Research in to the nature of dog barks has revealed that thee may be more to these sounds than we think.
Unlike their wild counterparts, domestic dogs tend to bark quite a lot - often at strangers or at anyone who walks by. The exact purpose and significance of dog barking is not entirely understood and it seems that not every individual bark from a dog is the same. Some believe that dogs are able to subtly alter the sounds they make in a way that may have meaning to other dogs but that humans are unable to pick up on.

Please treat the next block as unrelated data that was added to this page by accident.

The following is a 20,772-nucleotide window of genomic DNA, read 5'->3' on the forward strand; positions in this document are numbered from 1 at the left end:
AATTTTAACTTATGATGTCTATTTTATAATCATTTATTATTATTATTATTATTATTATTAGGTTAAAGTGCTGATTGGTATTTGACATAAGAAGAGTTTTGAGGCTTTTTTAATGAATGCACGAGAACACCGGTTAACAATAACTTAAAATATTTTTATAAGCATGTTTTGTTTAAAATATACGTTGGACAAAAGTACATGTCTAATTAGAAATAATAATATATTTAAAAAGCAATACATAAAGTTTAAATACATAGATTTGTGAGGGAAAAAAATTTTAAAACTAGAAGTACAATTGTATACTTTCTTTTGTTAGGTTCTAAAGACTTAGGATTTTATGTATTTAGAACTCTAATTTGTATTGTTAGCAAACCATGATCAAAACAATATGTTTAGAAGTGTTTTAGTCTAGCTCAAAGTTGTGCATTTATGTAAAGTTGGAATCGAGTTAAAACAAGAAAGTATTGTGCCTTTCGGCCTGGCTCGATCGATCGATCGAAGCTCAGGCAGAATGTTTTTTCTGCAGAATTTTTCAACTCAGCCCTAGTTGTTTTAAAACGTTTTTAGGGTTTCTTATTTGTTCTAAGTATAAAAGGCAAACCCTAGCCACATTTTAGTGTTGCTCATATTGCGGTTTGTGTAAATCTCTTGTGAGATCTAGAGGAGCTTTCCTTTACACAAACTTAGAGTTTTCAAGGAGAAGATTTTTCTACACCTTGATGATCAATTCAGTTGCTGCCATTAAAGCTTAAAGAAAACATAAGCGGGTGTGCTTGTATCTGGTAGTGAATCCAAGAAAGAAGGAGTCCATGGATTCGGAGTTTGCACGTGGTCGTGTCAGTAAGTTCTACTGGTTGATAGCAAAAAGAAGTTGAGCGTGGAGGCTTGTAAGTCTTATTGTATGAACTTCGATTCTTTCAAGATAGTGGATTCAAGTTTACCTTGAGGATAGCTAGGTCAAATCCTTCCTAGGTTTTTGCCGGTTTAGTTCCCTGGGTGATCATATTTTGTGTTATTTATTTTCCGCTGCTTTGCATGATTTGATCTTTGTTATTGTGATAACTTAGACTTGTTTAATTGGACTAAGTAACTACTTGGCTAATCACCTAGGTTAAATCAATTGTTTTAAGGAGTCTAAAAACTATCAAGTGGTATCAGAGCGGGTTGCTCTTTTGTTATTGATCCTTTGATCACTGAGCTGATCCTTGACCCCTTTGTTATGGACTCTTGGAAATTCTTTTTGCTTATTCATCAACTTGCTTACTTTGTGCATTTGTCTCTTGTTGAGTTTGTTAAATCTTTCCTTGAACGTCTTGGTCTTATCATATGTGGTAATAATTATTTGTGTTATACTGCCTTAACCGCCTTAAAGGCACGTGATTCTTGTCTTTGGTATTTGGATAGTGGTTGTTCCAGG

In one experiment researchers recorded the sounds made as a dog growled at some food, then of a dog growling at strangers. A different dog was then brought in and offered a bone while each of the two growl recordings was played back. The results indicated that the dog was more hesitant to approach the bone when the 'food growl' was played as oppose to when the 'strange growl' was played. The dog seemed to be able to tell the difference despite the two growls being indistinguishable to the casual human ear.
Dog vocalizations may not sound very sophisticated. Raymond Coppinger pointed out that most dog vocalizations consist of barking, and that barking seems to occur indiscriminately.
View: Full article | Source: Scientific American
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